Sew Engaging at the Rising Sun

Dr Jane McCutchan is back in Reading for the latest stage of  the Sew Engaging project…

Drop in at Rising Sun Arts Centre, near the Royal Berks Hospital on a Thursday morning, and you are close to Heaven. Eleven o’clock and the clients have stopped for a tea break.  The chair under Dennis (not his real name) is gently collapsing, but he smiles at me like an angel.

‘Hello,’ I say, ‘I’m the sewing lady.’

‘Rising Sun’ is one of the first community groups to take part in the ‘Sew Engaging’ project, which is reaching out to the public while the Museum of English Rural Life is closed for refurbishment. I have been invited to spend the day at the Centre and see their progress.

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The tea break is over and there is an eagerness to return to work. Larry, the group leader, holds up the quilt panels for everyone to admire; beautiful colours, carefully applied beads and lovingly stitched applique … you can hear a pin drop. I am at a loss to know what to suggest, each panel is a work of art.

‘We need help with the borders,’ Larry tells me, and I can see the problem. ‘We have a treadle sewing machine and want to stitch the squares onto a backing, but it will be a challenge.  What we really need is a hand sewing machine.’

(Note: If you would like to help Rising Sun with their quilt project, please post a comment below and we will pass on your message).


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As it happens, I have a sewing machine in the back of the car, a vintage ‘Regina’. It had been given to me by Sir William McAlpine and offered to the Museum, but as MERL already had several models of a similar vintage in its collections, if was decided that it could be put to much better use by if handed over to a group who might be able to use it. Now, spruced up and polished, there is only one problem, it doesn’t work. This is a set-back, but everyone is encouraging, ‘It’s so pretty … look at the flowers.’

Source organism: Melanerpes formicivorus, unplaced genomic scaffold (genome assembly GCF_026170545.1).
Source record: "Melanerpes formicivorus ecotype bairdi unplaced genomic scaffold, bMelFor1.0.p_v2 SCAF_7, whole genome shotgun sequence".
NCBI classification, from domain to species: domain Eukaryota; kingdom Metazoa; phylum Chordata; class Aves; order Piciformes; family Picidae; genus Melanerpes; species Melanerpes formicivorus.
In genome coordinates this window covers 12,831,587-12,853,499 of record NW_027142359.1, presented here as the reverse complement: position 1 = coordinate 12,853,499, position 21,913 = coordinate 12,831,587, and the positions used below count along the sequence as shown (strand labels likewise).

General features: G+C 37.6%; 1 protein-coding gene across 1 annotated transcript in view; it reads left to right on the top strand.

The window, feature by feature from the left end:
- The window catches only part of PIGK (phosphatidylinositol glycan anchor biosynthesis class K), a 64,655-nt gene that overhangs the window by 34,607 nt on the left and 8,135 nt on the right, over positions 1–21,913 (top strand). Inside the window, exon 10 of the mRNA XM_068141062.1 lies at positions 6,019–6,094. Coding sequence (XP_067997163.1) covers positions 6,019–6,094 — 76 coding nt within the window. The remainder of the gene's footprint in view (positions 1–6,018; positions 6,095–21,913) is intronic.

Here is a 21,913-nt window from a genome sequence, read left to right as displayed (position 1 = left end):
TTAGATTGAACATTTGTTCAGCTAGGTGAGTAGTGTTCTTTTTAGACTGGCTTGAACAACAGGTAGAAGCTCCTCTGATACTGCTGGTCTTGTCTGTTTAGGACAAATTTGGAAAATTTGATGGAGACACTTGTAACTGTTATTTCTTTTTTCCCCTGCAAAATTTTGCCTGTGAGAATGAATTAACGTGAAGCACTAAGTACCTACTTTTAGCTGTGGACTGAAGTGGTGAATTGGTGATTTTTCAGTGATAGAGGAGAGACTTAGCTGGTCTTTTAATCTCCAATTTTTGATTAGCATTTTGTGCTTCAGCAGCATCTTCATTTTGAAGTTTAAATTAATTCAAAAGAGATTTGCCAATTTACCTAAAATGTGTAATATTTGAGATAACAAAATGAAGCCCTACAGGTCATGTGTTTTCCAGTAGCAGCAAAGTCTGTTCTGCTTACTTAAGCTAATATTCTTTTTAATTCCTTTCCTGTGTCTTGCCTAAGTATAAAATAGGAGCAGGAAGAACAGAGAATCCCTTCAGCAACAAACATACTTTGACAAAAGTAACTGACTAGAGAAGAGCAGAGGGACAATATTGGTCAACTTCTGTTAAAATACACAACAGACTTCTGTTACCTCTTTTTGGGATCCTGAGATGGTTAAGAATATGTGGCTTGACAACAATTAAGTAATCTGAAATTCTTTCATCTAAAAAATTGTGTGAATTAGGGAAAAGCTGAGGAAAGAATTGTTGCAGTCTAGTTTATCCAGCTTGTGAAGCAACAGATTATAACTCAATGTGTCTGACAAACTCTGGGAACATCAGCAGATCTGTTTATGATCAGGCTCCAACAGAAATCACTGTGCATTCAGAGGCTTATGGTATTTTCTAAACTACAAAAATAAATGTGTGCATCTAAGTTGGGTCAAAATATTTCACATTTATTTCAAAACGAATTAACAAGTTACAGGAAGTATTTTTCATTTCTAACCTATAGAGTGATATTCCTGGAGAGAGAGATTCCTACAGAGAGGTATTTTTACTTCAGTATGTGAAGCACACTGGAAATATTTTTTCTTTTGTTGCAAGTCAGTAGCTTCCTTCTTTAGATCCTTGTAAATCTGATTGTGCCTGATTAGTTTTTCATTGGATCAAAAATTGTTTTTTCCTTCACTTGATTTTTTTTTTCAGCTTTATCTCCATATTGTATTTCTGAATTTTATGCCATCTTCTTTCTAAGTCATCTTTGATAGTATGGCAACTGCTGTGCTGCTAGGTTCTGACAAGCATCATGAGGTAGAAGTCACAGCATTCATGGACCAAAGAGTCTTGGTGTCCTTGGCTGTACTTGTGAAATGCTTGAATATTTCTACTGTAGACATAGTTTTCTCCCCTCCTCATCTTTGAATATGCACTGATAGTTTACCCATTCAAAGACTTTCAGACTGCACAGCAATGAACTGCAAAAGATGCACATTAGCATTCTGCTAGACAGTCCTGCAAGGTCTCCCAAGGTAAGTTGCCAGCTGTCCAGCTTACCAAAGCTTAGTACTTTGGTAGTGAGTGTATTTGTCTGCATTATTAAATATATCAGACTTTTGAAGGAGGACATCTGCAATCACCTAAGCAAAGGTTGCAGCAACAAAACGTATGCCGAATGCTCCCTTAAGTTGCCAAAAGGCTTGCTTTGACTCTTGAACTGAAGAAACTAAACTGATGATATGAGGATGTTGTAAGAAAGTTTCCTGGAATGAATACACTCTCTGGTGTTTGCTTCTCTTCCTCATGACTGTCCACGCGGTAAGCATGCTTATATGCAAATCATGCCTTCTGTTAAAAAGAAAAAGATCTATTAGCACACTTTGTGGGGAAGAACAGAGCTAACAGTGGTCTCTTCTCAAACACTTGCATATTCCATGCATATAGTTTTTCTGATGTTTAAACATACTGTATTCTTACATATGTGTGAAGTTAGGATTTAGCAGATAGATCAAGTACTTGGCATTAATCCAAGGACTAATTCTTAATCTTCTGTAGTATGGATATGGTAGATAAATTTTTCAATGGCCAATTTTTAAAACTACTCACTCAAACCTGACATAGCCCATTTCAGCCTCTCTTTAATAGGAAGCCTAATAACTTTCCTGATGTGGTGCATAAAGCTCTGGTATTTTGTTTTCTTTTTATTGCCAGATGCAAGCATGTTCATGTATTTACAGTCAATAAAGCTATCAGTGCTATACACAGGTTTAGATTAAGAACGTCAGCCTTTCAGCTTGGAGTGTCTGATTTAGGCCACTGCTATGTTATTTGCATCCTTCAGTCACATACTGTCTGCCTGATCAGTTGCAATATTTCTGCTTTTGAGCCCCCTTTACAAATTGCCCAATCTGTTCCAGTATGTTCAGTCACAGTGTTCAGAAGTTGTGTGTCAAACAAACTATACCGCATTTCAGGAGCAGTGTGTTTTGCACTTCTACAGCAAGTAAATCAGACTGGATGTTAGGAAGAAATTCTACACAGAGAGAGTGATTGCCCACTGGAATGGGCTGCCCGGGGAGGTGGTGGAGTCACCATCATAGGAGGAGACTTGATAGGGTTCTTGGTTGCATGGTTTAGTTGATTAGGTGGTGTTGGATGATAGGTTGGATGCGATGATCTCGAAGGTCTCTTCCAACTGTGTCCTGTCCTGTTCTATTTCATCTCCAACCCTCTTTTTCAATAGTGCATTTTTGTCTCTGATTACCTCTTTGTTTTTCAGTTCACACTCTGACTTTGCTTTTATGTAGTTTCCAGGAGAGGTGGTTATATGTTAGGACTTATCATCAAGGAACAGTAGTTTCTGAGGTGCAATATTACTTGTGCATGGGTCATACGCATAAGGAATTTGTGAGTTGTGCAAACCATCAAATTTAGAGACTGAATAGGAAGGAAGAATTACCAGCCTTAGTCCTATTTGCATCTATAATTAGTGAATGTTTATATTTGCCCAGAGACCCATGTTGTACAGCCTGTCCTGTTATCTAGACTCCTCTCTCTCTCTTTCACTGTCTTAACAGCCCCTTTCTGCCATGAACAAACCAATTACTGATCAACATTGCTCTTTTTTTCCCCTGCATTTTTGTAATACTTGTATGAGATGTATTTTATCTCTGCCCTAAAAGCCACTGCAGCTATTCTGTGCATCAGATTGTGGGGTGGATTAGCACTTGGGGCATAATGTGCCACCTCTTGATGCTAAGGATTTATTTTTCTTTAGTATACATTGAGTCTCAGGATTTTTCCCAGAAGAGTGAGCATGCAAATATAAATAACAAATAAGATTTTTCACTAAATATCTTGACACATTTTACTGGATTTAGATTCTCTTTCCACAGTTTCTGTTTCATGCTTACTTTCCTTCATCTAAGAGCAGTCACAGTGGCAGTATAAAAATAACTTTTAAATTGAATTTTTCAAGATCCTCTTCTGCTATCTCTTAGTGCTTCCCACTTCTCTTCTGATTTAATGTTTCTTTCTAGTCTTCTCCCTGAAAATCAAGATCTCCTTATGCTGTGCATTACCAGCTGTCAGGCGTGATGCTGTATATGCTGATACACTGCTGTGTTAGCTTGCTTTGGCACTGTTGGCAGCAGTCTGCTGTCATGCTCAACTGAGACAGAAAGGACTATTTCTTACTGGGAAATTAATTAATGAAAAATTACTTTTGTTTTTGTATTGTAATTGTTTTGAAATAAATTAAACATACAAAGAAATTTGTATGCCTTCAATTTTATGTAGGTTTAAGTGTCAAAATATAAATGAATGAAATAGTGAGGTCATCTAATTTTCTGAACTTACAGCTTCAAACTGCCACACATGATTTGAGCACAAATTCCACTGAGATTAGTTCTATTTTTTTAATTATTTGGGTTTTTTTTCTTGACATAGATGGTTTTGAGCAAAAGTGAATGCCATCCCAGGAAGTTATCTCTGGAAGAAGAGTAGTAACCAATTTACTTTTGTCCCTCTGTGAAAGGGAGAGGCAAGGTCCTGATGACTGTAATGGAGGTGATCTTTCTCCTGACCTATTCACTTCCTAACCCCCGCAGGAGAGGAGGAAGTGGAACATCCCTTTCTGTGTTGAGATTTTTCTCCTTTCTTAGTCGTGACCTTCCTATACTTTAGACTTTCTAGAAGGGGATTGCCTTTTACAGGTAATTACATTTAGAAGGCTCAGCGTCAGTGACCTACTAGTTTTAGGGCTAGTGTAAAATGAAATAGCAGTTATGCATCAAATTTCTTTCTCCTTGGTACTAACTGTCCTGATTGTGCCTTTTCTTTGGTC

We turn to and make a wall hanging for Election Day and VE Day. Hugh Ehrman has given us a patriotic needlepoint kit, and this is our inspiration.


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I take ‘Regina’ to Tom Dilley, Sewing Machine Service & Sales in Swindon. The wooden carrying case has ‘locked’ and there isn’t a key. I wait while he finds one that will fit, removes the lid and carefully examines the ‘patient’.

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The diagnosis is not good, the bobbin winder is broken and the threading mechanism is more complex than a Singer sewing machine of the same age. BUT the handle turns, the needle goes up and down and it makes a wonderfully soothing sound. Perhaps we can make perforated patterns on paper, and then everyone will be able to use the sewing machine.


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